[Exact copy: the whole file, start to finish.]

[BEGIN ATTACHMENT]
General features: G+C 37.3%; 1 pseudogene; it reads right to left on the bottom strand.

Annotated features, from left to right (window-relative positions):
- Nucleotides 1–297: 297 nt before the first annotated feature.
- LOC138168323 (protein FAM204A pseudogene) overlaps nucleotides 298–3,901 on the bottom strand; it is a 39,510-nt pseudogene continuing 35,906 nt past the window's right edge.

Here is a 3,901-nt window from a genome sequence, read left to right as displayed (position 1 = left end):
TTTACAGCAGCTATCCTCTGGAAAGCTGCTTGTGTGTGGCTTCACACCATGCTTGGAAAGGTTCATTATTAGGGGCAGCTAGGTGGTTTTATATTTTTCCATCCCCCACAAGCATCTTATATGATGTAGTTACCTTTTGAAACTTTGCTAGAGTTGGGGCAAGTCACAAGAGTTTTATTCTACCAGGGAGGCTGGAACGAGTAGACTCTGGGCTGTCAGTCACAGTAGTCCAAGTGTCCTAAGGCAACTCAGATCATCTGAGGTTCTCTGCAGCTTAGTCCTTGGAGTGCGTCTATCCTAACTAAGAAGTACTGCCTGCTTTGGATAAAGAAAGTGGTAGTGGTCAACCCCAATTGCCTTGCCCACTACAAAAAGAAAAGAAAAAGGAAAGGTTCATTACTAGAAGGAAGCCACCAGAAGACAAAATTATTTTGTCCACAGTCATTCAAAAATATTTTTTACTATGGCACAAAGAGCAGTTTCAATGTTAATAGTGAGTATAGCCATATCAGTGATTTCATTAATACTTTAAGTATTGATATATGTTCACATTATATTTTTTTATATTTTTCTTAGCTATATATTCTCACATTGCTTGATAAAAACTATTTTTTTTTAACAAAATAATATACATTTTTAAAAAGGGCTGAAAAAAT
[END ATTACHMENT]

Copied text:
General features: G+C 37.3%; 1 pseudogene; it reads right to left on the bottom strand.

Annotated features, from left to right (window-relative positions):
- Nucleotides 1–297: 297 nt before the first annotated feature.
- LOC138168323 (protein FAM204A pseudogene) overlaps nucleotides 298–3,901 on the bottom strand; it is a 39,510-nt pseudogene continuing 35,906 nt past the window's right edge.

Here is a 3,901-nt window from a genome sequence, read left to right as displayed (position 1 = left end):
TTTACAGCAGCTATCCTCTGGAAAGCTGCTTGTGTGTGGCTTCACACCATGCTTGGAAAGGTTCATTATTAGGGGCAGCTAGGTGGTTTTATATTTTTCCATCCCCCACAAGCATCTTATATGATGTAGTTACCTTTTGAAACTTTGCTAGAGTTGGGGCAAGTCACAAGAGTTTTATTCTACCAGGGAGGCTGGAACGAGTAGACTCTGGGCTGTCAGTCACAGTAGTCCAAGTGTCCTAAGGCAACTCAGATCATCTGAGGTTCTCTGCAGCTTAGTCCTTGGAGTGCGTCTATCCTAACTAAGAAGTACTGCCTGCTTTGGATAAAGAAAGTGGTAGTGGTCAACCCCAATTGCCTTGCCCACTACAAAAAGAAAAGAAAAAGGAAAGGTTCATTACTAGAAGGAAGCCACCAGAAGACAAAATTATTTTGTCCACAGTCATTCAAAAATATTTTTTACTATGGCACAAAGAGCAGTTTCAATGTTAATAGTGAGTATAGCCATATCAGTGATTTCATTAATACTTTAAGTATTGATATATGTTCACATTATATTTTTTTATATTTTTCTTAGCTATATATTCTCACATTGCTTGATAAAAACTATTTTTTTTTAACAAAATAATATACATTTTTAAAAAGGGCTGAAAAAAT